Nuclear war is very much a possibility but it is just one of several things that could destroy the world as we know it.  The danger in focusing on any one threat is that another one may sneak up on us.  We need to be watching all of them and seeking ways to protect ourselves.

Food, glorious food

For some of us it is very easy to be complacent about food supply.  All his life this blogger has lived near an unlimited supply of food.  He now lives 20 minutes out-of-town and within an hour of at least a dozen supermarkets, all of which are always fully stocked with an excellent variety of foods.

I wish this were true for all the people on this planet and I hope it will remain true for the rest of time.  There are some reasons to be concerned.  Even with all this food available there are people here who rely on the local food bank to eat.  If our food factories were to break down a lot more people would go hungry.

Food is so important at least some people should be monitoring what is happening in the agriculture industry.  It is too important to leave to farmers who have interests that conflict with those of their customers.

Here are a few concerns about food production.

The industry is heavily subsidized, probably in so many ways nobody knows for certain the extent of the subsidies.  People living in rural areas sometimes have  disproportionate voting power and farm lobbies tend to be very powerful.  In any case most governments want a cheap food policy to avoid bread riots.  All the subsidies distort prices so that we make irrational buying decisions.  Last night this blogger probably would not have eaten fresh green beans from California or South America if we had to pay the full costs of growing and transporting them.  If agricultural subsidies were to be abolished food production would be more rational and efficient and some of us would make drastic changes to our diets

Another concern is that very few people know much about the sustainability of agricultural technology and those who do know are not always reassuring.  We know there is a lot of monoculture and a high use of artificial fertilizers and pesticides.  What would happen to our food supply if a financial breakdown were to mean farmers were not able to purchase their chemicals?   What is the true condition of the topsoil around the world?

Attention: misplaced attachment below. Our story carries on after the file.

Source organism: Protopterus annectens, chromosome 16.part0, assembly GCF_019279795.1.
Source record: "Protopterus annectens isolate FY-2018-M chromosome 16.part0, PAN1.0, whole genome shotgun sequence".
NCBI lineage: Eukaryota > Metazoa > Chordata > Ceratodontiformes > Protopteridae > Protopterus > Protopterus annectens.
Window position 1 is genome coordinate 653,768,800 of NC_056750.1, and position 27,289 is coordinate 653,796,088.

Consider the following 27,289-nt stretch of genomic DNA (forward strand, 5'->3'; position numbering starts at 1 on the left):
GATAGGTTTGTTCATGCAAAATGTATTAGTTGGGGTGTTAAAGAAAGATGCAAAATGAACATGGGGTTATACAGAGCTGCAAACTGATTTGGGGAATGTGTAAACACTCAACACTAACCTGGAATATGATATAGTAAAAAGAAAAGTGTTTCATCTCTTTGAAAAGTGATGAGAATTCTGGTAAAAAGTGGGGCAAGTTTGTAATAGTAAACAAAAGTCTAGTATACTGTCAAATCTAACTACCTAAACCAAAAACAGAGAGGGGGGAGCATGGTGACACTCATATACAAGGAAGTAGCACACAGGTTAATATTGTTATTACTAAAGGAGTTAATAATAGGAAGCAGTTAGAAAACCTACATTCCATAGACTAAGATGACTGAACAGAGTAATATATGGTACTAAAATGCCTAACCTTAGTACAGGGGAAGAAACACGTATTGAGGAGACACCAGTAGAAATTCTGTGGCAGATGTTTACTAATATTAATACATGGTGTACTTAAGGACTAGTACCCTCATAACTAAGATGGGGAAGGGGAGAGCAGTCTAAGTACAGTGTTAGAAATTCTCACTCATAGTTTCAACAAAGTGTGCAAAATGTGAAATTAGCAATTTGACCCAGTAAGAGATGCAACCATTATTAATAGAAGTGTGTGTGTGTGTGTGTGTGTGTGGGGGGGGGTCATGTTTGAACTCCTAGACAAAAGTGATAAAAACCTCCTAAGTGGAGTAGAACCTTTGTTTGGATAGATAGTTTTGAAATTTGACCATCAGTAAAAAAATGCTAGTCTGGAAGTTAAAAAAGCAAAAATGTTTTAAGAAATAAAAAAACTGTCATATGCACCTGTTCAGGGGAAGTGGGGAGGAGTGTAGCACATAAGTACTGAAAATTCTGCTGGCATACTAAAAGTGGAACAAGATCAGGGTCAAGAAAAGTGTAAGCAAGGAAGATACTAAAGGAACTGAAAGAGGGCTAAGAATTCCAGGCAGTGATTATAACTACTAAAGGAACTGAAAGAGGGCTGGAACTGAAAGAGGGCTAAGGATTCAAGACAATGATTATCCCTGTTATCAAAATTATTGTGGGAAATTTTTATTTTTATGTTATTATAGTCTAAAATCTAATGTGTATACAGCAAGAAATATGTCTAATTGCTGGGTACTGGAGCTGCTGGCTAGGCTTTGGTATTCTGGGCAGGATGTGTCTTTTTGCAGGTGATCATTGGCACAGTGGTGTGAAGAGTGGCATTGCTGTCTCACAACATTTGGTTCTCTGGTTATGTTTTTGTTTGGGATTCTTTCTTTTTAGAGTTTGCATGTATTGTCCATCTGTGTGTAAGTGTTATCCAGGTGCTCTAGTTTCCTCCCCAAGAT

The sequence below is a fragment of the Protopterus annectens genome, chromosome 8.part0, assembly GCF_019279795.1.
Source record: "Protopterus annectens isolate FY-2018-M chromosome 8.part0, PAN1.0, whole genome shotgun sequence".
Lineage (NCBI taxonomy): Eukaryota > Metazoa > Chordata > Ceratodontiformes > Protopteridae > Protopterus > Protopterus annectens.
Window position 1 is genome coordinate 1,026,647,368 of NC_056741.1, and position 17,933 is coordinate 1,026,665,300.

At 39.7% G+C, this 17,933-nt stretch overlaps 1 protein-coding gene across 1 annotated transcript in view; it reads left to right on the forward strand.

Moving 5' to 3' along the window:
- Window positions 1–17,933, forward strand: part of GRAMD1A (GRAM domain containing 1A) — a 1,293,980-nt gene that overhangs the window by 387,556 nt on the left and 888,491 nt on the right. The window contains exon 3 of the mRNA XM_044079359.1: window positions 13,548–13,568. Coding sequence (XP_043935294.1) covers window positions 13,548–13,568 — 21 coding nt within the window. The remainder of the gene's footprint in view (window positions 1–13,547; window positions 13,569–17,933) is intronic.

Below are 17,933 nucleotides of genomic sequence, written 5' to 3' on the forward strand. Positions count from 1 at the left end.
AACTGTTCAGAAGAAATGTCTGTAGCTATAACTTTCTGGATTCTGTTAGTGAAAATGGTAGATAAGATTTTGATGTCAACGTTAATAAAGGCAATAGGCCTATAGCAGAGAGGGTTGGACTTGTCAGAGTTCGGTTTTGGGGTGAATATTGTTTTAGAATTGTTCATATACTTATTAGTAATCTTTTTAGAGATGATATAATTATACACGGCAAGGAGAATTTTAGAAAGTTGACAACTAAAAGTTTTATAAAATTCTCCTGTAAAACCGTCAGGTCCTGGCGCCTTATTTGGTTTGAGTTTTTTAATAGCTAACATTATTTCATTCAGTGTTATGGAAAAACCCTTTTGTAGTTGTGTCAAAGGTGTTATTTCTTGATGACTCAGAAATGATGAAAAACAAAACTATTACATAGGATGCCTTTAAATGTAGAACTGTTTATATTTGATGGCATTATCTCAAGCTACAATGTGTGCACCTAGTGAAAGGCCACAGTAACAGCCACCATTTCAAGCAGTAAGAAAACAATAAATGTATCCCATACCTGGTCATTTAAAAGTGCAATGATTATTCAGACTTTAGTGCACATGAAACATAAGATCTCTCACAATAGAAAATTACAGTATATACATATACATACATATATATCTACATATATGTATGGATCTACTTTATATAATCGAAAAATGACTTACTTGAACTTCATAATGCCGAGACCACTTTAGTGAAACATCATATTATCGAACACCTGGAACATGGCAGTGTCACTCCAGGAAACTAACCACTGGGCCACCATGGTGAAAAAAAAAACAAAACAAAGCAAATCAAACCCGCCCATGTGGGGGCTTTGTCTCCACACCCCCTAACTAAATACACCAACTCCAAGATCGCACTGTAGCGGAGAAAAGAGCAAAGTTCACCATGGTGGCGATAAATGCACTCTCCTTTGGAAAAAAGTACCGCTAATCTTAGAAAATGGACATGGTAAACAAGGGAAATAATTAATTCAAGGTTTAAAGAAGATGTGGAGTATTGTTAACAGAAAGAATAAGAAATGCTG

Weather and climate change always has been and always will be an issue in agriculture.

From time to time somebody makes an issue of North American food waste with a claim that we waste enough food to reduce hunger around the world.  This could be true but there is the problem of getting the food to where it is needed.   Collection and transport would be expensive and trade works best when both parties have items of equal value to each other.

It is in the interests of all of us that agriculture be a viable and sustainable industry.  But there is an economic problem relating to the elasticity of the demand curve.  When the first hand-held calculators came out they were terribly expensive.   As the price came down more and more people were able to afford them  and manufacturers were able to make a profit with a small markup on lots of sales.  This is not true for agriculture.  Most of us eat the same amount of food regardless of the price.    So, if there is a bumper crop the price will go down even though sales will not go up.  Sometimes farmers are better off with a poor crop so that prices go up and their total income increases.